Griffin scowled when the skiff entered the lake. The water was distinctly dingy — greenish-brown with suspended sediments giving it an almost chalky tinge.

When conditions are right, from sometime in May to early September, he spearfishes the lake three days a week. By his estimate 55 to 60 days a year.

Ninety percent of his catch is blue catfish, with the remainder being Opelousas (aka yellow) catfish.

He never dives alone, for obvious safety reasons.

The best day he ever had was when a three-man dive party speared 36 fish. His personal best to date is a 38-pound blue catfish.

The thought of a huge catfish on the other end of a spear gun hauling me through tree stumps made me cringe. I asked him what he would do if he saw a 100-pounder.

Visibly excited, he quickly answered.

“I’d shoot it!” Griffin said.

As he ran the lake’s shoreline southward a hundred or so yards out from the bank to search for suitable diving water, he explained how he got hooked on this gig.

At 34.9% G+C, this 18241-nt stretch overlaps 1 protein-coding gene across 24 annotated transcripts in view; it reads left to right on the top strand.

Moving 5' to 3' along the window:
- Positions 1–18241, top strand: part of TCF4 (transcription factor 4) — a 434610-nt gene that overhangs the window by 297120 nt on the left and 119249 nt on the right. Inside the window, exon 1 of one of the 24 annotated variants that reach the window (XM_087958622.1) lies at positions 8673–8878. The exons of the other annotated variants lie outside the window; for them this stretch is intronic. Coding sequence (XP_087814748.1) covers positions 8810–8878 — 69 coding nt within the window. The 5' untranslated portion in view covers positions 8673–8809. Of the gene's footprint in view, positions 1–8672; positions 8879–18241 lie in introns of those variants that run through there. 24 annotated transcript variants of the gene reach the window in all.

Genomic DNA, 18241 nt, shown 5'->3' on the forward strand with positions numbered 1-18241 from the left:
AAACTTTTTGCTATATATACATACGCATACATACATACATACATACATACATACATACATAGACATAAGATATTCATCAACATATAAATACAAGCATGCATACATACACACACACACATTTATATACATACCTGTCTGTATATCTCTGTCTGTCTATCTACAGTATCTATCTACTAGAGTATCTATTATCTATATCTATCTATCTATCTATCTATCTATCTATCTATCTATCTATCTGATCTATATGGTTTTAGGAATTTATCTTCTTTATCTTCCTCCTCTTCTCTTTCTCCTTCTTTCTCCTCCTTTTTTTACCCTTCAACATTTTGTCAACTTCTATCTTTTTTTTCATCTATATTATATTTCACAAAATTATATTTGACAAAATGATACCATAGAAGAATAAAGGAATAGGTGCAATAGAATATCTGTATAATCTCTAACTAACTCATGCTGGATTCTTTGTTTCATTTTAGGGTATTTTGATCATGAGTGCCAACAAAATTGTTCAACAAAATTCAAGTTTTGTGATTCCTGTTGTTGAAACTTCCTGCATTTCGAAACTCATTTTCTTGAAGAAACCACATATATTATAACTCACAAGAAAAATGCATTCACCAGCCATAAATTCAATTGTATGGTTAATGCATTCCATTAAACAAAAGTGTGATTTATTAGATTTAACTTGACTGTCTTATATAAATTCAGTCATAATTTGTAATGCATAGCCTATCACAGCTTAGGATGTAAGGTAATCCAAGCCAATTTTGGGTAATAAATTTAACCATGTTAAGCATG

“When I was 13, I hopped in a boat of spearfishermen heading to Lake Pontchartrain just for the ride. I had already heard about (spearfishing catfish); I think it’s a local thing.

“It blew my mind. I dove for about three minutes. I loved it. It’s crazy; it’s completely different underwater. It was so odd, but so real.

“I was still only 13 when a friend, Corey Dufreche, began to bring me on trips. I had already bought my own gear. When I started to drive at 16, I went on my own with friends. They were already experienced at diving.”

He described his main partner and best friend Rob Van Vrancken as a “killer.” His other diving regulars include Dustin Rhodes, Gaige Jones and Laramie Hill.

Water clarity gradually improved as Griffin traveled southwesterly. Just after passing the mouth of the Amite River, he idled the boat nearer to the lake’s bank and dropped the anchor. The water here, while not up to his ideal standards, was deemed worth a look.

“Where’s my toothpaste,” he mumbled to himself as he grabbed his goggles.

He placed a dollop of the dentifrice (any brand is fine, he said) on the inside of each lens. He used his fingers to smear it over the lens’ inner surfaces, and then rinsed them clean in the lake’s water. This process keeps the lens from fogging over when colder lake waters hit them, he explained.